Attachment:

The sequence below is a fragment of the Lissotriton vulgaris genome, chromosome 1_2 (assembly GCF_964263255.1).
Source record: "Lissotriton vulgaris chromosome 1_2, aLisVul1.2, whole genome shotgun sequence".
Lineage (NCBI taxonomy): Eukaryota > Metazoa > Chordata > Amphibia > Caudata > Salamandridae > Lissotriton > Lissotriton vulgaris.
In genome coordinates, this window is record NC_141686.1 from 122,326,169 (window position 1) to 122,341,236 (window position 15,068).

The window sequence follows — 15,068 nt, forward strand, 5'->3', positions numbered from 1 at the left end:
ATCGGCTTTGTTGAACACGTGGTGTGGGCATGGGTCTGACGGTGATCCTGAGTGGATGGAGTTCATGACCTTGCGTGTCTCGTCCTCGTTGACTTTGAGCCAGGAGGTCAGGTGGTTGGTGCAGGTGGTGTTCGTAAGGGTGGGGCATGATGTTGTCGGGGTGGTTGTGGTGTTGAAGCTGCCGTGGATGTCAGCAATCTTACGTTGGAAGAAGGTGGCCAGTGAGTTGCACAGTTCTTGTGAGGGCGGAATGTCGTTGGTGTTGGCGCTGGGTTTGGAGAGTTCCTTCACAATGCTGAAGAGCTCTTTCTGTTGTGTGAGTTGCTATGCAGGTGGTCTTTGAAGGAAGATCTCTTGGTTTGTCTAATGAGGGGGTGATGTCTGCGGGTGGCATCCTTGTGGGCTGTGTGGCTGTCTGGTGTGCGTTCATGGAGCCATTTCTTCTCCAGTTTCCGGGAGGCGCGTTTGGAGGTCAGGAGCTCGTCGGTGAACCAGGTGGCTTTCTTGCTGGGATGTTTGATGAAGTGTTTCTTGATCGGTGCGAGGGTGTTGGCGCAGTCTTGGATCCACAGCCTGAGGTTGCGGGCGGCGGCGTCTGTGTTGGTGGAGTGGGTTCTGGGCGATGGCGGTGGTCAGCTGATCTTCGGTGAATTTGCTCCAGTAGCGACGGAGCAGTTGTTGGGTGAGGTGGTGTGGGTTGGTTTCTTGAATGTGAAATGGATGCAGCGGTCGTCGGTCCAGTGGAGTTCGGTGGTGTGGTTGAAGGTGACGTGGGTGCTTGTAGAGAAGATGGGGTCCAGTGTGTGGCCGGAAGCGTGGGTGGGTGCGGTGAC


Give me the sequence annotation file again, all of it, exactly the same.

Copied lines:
The sequence below is a fragment of the Lissotriton vulgaris genome, chromosome 1_2 (assembly GCF_964263255.1).
Source record: "Lissotriton vulgaris chromosome 1_2, aLisVul1.2, whole genome shotgun sequence".
Lineage (NCBI taxonomy): Eukaryota > Metazoa > Chordata > Amphibia > Caudata > Salamandridae > Lissotriton > Lissotriton vulgaris.
In genome coordinates, this window is record NC_141686.1 from 122,326,169 (window position 1) to 122,341,236 (window position 15,068).

The window sequence follows — 15,068 nt, forward strand, 5'->3', positions numbered from 1 at the left end:
ATCGGCTTTGTTGAACACGTGGTGTGGGCATGGGTCTGACGGTGATCCTGAGTGGATGGAGTTCATGACCTTGCGTGTCTCGTCCTCGTTGACTTTGAGCCAGGAGGTCAGGTGGTTGGTGCAGGTGGTGTTCGTAAGGGTGGGGCATGATGTTGTCGGGGTGGTTGTGGTGTTGAAGCTGCCGTGGATGTCAGCAATCTTACGTTGGAAGAAGGTGGCCAGTGAGTTGCACAGTTCTTGTGAGGGCGGAATGTCGTTGGTGTTGGCGCTGGGTTTGGAGAGTTCCTTCACAATGCTGAAGAGCTCTTTCTGTTGTGTGAGTTGCTATGCAGGTGGTCTTTGAAGGAAGATCTCTTGGTTTGTCTAATGAGGGGGTGATGTCTGCGGGTGGCATCCTTGTGGGCTGTGTGGCTGTCTGGTGTGCGTTCATGGAGCCATTTCTTCTCCAGTTTCCGGGAGGCGCGTTTGGAGGTCAGGAGCTCGTCGGTGAACCAGGTGGCTTTCTTGCTGGGATGTTTGATGAAGTGTTTCTTGATCGGTGCGAGGGTGTTGGCGCAGTCTTGGATCCACAGCCTGAGGTTGCGGGCGGCGGCGTCTGTGTTGGTGGAGTGGGTTCTGGGCGATGGCGGTGGTCAGCTGATCTTCGGTGAATTTGCTCCAGTAGCGACGGAGCAGTTGTTGGGTGAGGTGGTGTGGGTTGGTTTCTTGAATGTGAAATGGATGCAGCGGTCGTCGGTCCAGTGGAGTTCGGTGGTGTGGTTGAAGGTGACGTGGGTGCTTGTAGAGAAGATGGGGTCCAGTGTGTGGCCGGAAGCGTGGGTGGGTGCGGTGAC